Eleanor Roosevelt said, “Great minds discuss ideas. Average minds discuss events. Small minds discuss people.”
This quote inspired me so much that I spent most of my time at a recent party listening to what people spoke about. A mix of approximately 100 Boomers and others over the age of 45, who knew each other pretty well, divided themselves into groups. I listened in on 3 group conversations. One group, mostly of women, discussed the accomplishments and the life events, of their children and grandchildren. They never spoke about themselves.
The next group, including men and women, watched the first group and spoke in hushed voices. They gossiped about the first group of women and their kids. For example, one child was into drugs and the mother was so clueless all she could see was that the girl was getting good grades. For me there was one huge similarity between the two groups. They never shared about themselves. I thought they must be hiding behind their chatter and bravado. There is a kind of bond and community when someone is impressed with whatever you say, no matter how critical or boastful.
The third group, actually left the living room where the other two groups were talking. About 11 men and women sat in a small cozy den with the door halfway open. The age ranged between 45 and 75. Some were leaning against the wall, others sat on a couch, or in chairs, still others sat on the floor. As I came in, it was very quiet because everyone was listening to a friend of mine, who is in his 70s, as he told a story. I pulled up a chair to listen too. He was talking about Harvard psychologist Ellen Langer’s famous study. She took a bunch of elderly men in their late 70s and early 80s and relocated them to an isolated house somewhere in the woods. The house was remodeled and redesigned so that everything about it indicated it was 20 years earlier. Everything from the TV shows, music, clothes and decor was from that earlier time. The men were told not to ever discuss or fantasize about the past. Instead they were told to pretend they’d traveled back in time.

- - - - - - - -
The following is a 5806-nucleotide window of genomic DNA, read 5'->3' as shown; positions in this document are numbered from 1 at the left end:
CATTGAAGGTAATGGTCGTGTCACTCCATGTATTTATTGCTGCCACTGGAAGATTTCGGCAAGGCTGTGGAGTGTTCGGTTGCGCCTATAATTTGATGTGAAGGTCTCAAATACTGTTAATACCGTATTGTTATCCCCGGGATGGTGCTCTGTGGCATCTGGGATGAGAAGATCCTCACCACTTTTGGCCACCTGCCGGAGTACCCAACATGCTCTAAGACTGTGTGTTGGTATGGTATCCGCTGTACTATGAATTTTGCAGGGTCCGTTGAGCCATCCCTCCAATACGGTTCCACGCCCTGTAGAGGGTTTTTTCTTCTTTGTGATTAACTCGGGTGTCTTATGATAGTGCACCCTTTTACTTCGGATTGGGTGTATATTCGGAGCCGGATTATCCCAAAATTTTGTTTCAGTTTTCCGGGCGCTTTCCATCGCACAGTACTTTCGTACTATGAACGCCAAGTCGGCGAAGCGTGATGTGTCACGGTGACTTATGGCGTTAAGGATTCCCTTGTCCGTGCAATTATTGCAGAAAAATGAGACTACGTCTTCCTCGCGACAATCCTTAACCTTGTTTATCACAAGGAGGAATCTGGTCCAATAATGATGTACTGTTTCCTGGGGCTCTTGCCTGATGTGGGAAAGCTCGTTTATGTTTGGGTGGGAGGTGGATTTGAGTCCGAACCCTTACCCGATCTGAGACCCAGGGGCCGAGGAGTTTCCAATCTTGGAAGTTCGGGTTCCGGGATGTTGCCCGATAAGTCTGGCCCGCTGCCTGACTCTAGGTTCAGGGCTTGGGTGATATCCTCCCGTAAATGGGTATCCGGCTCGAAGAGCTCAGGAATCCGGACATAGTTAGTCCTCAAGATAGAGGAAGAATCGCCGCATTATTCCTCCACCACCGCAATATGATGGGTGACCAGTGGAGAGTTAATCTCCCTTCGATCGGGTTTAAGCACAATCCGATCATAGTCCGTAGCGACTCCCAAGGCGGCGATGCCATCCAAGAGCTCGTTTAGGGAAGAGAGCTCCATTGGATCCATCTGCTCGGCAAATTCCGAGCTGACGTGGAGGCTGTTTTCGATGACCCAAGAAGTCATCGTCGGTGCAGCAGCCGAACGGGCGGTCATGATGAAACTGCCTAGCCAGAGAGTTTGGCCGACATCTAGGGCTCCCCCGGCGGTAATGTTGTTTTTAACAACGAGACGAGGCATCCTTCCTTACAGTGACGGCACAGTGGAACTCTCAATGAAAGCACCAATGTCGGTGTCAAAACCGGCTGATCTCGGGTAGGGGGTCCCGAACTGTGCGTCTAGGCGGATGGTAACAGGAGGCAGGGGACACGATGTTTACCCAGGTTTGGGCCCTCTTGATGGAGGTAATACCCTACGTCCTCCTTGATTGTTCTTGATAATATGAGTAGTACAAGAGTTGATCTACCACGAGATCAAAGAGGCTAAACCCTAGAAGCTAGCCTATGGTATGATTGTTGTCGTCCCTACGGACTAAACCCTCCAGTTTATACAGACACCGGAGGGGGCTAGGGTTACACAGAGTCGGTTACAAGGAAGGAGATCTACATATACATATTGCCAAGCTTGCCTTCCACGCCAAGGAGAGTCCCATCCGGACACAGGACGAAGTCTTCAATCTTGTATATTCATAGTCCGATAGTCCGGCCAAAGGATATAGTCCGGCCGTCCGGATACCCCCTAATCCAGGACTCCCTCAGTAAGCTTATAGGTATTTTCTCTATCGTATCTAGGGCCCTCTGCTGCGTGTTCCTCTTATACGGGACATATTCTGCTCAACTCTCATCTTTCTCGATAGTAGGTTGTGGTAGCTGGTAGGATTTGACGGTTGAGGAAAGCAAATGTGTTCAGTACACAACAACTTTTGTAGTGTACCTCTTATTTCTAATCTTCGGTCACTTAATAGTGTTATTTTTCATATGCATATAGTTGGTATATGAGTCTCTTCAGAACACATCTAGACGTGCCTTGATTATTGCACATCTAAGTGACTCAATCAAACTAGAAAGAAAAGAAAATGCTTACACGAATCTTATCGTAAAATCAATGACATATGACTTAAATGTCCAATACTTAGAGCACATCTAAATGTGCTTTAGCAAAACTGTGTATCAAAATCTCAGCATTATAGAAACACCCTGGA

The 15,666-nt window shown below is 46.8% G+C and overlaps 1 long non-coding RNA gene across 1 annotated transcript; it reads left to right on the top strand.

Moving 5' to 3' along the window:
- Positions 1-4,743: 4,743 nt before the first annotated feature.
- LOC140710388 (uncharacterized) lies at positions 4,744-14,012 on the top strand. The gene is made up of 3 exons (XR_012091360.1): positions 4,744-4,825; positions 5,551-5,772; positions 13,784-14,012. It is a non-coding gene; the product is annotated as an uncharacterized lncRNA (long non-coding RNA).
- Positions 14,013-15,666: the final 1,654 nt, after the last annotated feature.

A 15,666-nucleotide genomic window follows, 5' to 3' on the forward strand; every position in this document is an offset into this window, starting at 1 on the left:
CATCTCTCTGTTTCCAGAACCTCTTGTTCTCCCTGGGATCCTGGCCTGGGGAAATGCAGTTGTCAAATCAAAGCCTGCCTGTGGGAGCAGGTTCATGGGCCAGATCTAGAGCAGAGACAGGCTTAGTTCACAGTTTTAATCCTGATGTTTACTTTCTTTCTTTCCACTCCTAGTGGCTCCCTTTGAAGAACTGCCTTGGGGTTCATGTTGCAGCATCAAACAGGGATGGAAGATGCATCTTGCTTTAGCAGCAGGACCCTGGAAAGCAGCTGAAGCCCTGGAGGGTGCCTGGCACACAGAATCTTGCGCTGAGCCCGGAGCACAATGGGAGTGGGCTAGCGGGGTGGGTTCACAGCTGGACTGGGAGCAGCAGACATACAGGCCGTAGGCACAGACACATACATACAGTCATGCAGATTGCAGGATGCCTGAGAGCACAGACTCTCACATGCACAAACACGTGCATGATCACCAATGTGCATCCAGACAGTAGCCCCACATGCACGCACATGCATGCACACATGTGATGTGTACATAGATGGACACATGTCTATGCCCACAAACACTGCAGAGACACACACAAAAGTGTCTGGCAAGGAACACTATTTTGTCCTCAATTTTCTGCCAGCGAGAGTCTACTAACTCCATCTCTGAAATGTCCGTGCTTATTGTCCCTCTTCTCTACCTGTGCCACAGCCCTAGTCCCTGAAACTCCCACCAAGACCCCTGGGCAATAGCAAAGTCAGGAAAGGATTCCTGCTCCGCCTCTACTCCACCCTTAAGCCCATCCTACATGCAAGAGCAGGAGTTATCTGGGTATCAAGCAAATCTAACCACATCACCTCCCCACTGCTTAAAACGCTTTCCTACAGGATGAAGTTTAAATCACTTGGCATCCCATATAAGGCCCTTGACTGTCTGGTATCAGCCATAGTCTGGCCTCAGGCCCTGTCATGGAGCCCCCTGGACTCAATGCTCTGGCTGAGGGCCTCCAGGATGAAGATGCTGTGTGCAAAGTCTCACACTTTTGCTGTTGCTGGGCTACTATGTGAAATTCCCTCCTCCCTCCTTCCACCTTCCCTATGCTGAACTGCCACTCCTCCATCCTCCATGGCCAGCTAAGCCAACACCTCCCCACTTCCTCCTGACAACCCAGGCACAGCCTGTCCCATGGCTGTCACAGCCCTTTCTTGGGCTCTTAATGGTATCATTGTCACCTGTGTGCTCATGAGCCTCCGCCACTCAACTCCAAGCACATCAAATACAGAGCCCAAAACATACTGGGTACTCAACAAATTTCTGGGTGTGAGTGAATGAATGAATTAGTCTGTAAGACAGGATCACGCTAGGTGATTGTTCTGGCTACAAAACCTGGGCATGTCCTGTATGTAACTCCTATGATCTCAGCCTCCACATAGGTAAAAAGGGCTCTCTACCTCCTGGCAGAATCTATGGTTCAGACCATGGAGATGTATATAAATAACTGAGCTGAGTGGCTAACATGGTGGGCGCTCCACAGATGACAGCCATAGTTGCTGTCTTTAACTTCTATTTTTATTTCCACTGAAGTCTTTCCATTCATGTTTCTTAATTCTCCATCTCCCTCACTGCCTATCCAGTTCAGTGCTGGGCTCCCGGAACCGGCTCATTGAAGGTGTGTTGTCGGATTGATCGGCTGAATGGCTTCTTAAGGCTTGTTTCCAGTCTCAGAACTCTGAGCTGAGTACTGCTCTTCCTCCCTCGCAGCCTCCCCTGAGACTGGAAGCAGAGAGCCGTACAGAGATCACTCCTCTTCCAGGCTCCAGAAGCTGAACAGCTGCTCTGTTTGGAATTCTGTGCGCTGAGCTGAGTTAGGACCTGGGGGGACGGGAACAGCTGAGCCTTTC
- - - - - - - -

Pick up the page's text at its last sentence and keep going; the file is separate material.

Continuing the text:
The purpose of this was to discover how these changes affected their their health and fitness. After only a week, they had more joint flexibility, dexterity, and less arthritis in their hands. Their mental acuity had increased measurably. Even their gait and posture improved. The ideas being my friend described were so fascinating no one moved as the man spoke. The room was quiet right until he said. “The aging process had been significantly reversed”.
Reacting To The Number
It left me pondering ways I could change my life. I realized thoughts about aging could be subtle. I had long ago accepted the idea age that was only in the mind. Yet, suddenly, I realized something I didn’t know that I didn’t know. My attitude had actually shifted when I reached my last birthday. The number itself triggered a mental search in the form of a question. Every time I forgot something, I wondered whether or not I had dementia. Yet, I noticed, when I concentrate, I do retain new information. In midlife, I had just gotten lazy. This was familiar ground. It was in high school, when I realized for the first time, that I needed to pay attention, if I wanted to get good grades. It was an old script and I was just doing it again.
Be a member of Eleanor Roosevelt’s great mind club. Be brave enough to question your old ideas about being “old” or “older”. You might learn you’re talking yourself into old age. Aging backwards is possible, just by paying attention to your thoughts and ideas. Notice that in our core you are still young. Notice this is who you are.